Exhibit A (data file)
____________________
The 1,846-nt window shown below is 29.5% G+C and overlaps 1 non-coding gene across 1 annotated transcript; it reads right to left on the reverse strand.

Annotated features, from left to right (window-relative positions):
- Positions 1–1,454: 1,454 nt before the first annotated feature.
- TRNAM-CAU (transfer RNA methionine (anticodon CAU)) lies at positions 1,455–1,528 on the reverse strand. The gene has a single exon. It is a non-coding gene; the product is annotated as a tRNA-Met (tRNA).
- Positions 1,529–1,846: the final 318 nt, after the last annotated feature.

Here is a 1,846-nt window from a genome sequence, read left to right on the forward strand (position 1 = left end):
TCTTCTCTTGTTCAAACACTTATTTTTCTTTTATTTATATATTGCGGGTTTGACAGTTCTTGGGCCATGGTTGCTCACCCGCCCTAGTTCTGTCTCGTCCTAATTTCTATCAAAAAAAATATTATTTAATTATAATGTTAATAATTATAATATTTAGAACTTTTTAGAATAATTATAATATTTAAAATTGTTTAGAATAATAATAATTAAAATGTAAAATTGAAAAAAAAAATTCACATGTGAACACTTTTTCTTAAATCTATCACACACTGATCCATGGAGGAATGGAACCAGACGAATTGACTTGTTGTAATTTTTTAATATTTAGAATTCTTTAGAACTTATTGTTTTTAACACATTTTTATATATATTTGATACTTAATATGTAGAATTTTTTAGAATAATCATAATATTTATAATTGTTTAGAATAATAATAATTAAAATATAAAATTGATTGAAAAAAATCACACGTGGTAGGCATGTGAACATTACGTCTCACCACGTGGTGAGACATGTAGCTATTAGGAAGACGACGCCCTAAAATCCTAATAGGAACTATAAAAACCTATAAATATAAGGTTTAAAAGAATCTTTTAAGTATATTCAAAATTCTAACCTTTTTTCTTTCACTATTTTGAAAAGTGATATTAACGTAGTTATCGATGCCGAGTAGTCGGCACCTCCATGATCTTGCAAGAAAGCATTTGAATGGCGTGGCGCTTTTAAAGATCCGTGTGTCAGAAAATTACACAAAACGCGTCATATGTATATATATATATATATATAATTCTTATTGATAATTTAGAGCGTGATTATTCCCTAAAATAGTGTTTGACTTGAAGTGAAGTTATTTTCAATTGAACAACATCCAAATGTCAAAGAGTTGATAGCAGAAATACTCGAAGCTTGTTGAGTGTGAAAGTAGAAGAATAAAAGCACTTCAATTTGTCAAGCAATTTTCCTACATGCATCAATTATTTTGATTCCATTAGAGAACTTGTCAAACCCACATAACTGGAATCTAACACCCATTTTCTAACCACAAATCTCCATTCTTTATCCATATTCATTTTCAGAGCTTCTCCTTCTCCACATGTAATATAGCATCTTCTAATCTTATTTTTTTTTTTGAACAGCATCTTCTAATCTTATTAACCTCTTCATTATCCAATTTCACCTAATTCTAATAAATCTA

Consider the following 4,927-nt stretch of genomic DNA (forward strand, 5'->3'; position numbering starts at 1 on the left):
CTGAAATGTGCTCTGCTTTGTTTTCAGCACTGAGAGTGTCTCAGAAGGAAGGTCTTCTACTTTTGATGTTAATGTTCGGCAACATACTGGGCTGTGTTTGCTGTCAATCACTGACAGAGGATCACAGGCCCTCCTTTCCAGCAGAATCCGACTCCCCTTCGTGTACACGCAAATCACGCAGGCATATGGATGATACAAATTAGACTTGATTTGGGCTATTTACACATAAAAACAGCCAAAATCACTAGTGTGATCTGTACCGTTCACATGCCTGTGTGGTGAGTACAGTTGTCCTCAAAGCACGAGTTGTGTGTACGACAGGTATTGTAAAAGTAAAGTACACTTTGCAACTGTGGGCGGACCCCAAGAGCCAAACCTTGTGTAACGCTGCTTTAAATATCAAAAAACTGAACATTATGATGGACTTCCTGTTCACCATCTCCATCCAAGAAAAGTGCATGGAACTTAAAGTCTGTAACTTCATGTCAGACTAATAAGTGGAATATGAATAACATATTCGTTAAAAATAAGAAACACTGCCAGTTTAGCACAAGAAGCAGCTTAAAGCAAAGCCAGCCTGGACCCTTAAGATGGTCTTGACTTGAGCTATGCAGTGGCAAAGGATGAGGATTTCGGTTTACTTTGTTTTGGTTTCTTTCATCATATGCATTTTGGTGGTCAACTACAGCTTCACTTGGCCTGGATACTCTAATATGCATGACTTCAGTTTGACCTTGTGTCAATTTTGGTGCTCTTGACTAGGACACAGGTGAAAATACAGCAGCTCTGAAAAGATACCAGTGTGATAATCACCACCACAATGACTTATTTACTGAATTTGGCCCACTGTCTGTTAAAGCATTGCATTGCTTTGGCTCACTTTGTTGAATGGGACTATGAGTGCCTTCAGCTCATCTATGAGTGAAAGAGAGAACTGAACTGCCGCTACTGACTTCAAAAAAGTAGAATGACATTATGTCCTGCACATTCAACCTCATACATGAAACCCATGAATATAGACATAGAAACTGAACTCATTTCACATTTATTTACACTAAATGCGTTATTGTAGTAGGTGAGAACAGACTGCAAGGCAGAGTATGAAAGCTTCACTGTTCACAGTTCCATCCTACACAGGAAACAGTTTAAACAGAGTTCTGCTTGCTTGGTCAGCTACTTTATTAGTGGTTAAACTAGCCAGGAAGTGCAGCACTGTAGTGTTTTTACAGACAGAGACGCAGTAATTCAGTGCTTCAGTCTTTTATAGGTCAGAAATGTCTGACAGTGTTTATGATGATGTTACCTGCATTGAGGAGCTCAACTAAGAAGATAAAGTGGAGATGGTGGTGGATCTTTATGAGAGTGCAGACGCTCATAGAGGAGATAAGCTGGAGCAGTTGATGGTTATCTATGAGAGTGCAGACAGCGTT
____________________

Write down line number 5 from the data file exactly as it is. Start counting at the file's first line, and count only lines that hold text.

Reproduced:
- Positions 1,529–1,846: the final 318 nt, after the last annotated feature.